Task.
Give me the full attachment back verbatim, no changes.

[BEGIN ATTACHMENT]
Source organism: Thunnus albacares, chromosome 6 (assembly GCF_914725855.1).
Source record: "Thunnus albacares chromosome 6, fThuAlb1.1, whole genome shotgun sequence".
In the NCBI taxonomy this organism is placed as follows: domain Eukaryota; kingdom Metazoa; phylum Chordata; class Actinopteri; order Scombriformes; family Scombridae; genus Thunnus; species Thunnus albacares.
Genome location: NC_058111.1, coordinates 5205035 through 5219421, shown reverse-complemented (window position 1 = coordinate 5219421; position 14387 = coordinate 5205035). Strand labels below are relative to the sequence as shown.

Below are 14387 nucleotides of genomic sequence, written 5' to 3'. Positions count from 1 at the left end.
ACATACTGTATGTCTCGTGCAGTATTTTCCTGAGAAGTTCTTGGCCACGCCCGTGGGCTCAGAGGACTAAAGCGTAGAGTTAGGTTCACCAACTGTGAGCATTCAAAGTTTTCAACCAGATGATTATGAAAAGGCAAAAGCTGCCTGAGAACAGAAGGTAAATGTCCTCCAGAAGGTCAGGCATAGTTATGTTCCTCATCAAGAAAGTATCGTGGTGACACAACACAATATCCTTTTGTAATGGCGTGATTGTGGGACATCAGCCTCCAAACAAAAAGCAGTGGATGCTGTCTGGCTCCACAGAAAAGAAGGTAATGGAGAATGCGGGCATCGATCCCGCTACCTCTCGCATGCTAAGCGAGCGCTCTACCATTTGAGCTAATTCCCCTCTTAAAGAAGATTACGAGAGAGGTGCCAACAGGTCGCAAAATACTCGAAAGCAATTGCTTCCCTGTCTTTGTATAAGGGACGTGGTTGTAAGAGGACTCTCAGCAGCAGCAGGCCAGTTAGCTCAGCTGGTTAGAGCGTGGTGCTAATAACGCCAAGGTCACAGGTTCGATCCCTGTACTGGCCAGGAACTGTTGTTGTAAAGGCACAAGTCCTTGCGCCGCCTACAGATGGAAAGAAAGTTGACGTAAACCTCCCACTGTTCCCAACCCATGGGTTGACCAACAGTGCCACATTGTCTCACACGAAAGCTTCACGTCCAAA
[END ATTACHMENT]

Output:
Source organism: Thunnus albacares, chromosome 6 (assembly GCF_914725855.1).
Source record: "Thunnus albacares chromosome 6, fThuAlb1.1, whole genome shotgun sequence".
In the NCBI taxonomy this organism is placed as follows: domain Eukaryota; kingdom Metazoa; phylum Chordata; class Actinopteri; order Scombriformes; family Scombridae; genus Thunnus; species Thunnus albacares.
Genome location: NC_058111.1, coordinates 5205035 through 5219421, shown reverse-complemented (window position 1 = coordinate 5219421; position 14387 = coordinate 5205035). Strand labels below are relative to the sequence as shown.

Below are 14387 nucleotides of genomic sequence, written 5' to 3'. Positions count from 1 at the left end.
ACATACTGTATGTCTCGTGCAGTATTTTCCTGAGAAGTTCTTGGCCACGCCCGTGGGCTCAGAGGACTAAAGCGTAGAGTTAGGTTCACCAACTGTGAGCATTCAAAGTTTTCAACCAGATGATTATGAAAAGGCAAAAGCTGCCTGAGAACAGAAGGTAAATGTCCTCCAGAAGGTCAGGCATAGTTATGTTCCTCATCAAGAAAGTATCGTGGTGACACAACACAATATCCTTTTGTAATGGCGTGATTGTGGGACATCAGCCTCCAAACAAAAAGCAGTGGATGCTGTCTGGCTCCACAGAAAAGAAGGTAATGGAGAATGCGGGCATCGATCCCGCTACCTCTCGCATGCTAAGCGAGCGCTCTACCATTTGAGCTAATTCCCCTCTTAAAGAAGATTACGAGAGAGGTGCCAACAGGTCGCAAAATACTCGAAAGCAATTGCTTCCCTGTCTTTGTATAAGGGACGTGGTTGTAAGAGGACTCTCAGCAGCAGCAGGCCAGTTAGCTCAGCTGGTTAGAGCGTGGTGCTAATAACGCCAAGGTCACAGGTTCGATCCCTGTACTGGCCAGGAACTGTTGTTGTAAAGGCACAAGTCCTTGCGCCGCCTACAGATGGAAAGAAAGTTGACGTAAACCTCCCACTGTTCCCAACCCATGGGTTGACCAACAGTGCCACATTGTCTCACACGAAAGCTTCACGTCCAAA